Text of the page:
US - The USDA-ERS released August monthly trade number yesterday. These meat trade numbers are on a carcass weight basis and are calculated from product weight numbers reported by the US Department of Commerce, write Steve Meyer and Len Steiner.
Generally, in the protein complex, August was a good month for exports and largely reflected lower prices across key protein categories (beef and pork) and reopened markets for the poultry industry.
Starting with pork, August exports on a volume basis were 11 per cent above a year ago. Increases were seen to all major international purchasers, however we do continue to see tonnage shifts to Mainland China and away from Taiwan. Seasonally, August volume showed a noticeable and somewhat abnormal increase, when compared to the past five year average which shows stable/flat volume movement from July to September. Year-to-date (through August) pork export tonnage was 1 per cent above 2015’s. The Livestock Marketing Information Center (LMIC) currently forecasts total export volume of pork in 2016 will post about a 1 per cent increase compared to 2015.
Broiler exports experienced another very good month in August, volume increased from their year ago depressed levels. Year-overyear, broiler export tonnage increased 16 per cent in August. The estination of these exports is somewhat interesting, huge year-over-year percentage increases took place with broiler meat shipped to Hong Kong, South Korea, and the Caribbean but year-over-year volume decreases were registered to Angola, Canada, Iraq, and Mexico. Yearto-date broiler exports were about even with year ago levels but LMIC forecasts total exports in 2016 will be 3 per cent above 2015.
Turkey exports experienced their largest volume month since December of 2014 (turkey exports normally post their largest volumes in the fourth quarter). Mexico, our main international turkey
customer, imported 14 per cent more tonnage from the US compared to August of 2015. Hong Kong and Taiwan also imported noticeably more turkey than their respective year ago levels.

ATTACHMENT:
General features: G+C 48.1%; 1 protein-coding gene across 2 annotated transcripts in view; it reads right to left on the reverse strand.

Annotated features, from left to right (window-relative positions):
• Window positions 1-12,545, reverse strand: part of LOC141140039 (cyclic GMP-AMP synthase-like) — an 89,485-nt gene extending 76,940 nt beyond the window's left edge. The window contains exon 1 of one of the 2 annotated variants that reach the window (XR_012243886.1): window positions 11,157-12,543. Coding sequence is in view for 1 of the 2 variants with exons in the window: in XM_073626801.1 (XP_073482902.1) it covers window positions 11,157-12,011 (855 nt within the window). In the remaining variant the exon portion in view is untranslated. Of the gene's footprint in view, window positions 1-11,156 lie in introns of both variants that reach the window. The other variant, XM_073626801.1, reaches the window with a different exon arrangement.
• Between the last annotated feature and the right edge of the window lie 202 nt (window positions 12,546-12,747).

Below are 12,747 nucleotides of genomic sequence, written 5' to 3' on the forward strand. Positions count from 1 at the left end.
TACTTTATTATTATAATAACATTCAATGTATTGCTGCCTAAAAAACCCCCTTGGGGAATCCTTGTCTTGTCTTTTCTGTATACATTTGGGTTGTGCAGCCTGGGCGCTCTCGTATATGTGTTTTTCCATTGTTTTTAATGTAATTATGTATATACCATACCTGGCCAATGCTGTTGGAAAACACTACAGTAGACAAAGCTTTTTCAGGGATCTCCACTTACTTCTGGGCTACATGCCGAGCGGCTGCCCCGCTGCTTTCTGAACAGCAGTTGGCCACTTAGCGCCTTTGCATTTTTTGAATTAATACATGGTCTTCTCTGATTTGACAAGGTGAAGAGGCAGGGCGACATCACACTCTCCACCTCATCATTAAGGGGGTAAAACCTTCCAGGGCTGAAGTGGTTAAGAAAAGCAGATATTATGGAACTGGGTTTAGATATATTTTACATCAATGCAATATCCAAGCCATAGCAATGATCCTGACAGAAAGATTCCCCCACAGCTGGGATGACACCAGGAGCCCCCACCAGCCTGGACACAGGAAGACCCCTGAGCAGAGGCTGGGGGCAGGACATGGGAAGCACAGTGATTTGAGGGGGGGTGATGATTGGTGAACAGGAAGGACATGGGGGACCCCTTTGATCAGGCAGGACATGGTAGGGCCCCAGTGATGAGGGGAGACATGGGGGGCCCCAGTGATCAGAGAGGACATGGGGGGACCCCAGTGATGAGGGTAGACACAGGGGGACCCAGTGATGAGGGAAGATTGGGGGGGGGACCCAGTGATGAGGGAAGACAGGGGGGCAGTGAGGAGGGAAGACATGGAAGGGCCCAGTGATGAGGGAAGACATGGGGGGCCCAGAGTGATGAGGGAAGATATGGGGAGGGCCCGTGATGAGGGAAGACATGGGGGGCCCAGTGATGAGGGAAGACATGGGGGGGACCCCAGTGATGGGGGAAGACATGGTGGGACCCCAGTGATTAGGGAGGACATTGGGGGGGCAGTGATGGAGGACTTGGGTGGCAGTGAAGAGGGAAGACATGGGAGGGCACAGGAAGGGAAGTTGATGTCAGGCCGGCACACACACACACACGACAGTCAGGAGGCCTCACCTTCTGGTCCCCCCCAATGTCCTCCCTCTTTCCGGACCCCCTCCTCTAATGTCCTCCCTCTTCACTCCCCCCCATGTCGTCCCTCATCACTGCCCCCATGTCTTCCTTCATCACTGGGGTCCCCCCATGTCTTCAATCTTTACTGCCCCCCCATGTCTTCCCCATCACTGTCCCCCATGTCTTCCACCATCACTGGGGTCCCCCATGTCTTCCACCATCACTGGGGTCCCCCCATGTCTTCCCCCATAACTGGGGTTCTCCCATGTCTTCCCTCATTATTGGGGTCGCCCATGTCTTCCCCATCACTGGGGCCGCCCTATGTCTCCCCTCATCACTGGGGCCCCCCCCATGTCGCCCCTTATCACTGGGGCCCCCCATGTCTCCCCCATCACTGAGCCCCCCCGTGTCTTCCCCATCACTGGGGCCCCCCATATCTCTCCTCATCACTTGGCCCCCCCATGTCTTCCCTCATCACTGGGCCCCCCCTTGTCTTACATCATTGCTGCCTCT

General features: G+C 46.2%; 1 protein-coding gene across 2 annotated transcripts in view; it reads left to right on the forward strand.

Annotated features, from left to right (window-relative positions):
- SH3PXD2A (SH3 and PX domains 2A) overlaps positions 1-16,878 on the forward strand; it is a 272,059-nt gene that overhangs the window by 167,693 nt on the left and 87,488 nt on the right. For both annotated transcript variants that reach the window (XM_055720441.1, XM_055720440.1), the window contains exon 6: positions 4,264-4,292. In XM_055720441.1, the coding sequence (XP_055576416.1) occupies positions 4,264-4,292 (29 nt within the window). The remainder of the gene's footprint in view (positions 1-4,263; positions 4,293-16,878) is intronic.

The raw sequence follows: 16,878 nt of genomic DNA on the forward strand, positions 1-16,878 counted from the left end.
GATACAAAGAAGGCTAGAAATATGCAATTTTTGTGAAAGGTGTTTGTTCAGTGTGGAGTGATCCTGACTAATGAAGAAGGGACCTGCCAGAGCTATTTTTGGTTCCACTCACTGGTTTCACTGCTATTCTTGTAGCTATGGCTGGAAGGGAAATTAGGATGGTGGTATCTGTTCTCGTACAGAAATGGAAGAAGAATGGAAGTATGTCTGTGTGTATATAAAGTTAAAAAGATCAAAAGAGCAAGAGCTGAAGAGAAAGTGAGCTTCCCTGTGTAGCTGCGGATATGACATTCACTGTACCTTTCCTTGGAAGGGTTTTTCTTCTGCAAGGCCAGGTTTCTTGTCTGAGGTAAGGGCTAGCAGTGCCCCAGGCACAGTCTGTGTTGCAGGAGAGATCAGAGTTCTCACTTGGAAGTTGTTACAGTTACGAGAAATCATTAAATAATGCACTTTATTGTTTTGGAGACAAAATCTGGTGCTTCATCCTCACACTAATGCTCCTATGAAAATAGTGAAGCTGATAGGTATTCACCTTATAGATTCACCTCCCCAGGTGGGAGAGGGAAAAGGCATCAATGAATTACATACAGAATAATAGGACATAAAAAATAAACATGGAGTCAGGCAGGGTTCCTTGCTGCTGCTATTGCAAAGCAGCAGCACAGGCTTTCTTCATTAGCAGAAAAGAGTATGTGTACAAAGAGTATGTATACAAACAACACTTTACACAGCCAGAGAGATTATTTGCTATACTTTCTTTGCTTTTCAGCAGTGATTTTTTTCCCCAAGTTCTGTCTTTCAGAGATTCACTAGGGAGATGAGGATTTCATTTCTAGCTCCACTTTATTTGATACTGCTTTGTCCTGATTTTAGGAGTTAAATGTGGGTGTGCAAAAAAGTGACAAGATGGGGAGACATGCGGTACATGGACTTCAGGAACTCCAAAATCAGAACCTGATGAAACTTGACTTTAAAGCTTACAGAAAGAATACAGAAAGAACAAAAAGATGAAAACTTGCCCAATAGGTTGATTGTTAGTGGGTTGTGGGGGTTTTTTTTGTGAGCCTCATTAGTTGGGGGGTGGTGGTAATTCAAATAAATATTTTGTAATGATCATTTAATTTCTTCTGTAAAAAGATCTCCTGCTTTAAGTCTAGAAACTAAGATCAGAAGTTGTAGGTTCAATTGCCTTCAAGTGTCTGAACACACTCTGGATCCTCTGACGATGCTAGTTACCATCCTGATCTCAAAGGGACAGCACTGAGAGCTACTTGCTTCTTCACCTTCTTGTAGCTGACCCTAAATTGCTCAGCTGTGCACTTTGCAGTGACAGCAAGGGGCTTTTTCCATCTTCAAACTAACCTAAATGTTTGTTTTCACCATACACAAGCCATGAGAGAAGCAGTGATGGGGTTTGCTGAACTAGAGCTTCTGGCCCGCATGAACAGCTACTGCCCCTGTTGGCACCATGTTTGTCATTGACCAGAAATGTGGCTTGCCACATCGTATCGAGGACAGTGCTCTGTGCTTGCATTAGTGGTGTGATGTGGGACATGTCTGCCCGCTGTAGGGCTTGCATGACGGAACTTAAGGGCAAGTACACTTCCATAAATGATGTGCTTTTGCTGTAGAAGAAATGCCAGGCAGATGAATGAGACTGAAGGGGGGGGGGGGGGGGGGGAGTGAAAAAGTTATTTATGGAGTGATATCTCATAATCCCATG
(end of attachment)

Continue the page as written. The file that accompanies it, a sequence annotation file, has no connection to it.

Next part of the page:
Moving on to beef, there was impressive movement in August with regards to exports. Beef export tonnage in August was up 30 per cent compared to 2015, granted this is also comparing to extremely low levels of exports in August of 2015. Year-over-year, increases in beef export tonnage was registered for all of our major trading partners except Canada, who imported 15 per cent less product than a year ago.
Yearto-date, this put beef exports up an impressive 6 per cent. The LMIC forecasts beef exports to be up 8 per cent and the August volume of exports did a lot of leg work to set the stage for meeting that forecast.
Interestingly, at the same time Canada’s imports of US beef were noticeably lower year-over-year, our August purchases of Canadian beef registered as the highest single month since August of 2008, on a volume basis. For perspective, the amount of beef we imported from Canada in August made up 28 per cent of our total monthly beef imports.
Total beef imports continued to track below year ago levels as expected, with about a 50 per cent decrease in volume from Australia compared to year ago levels.
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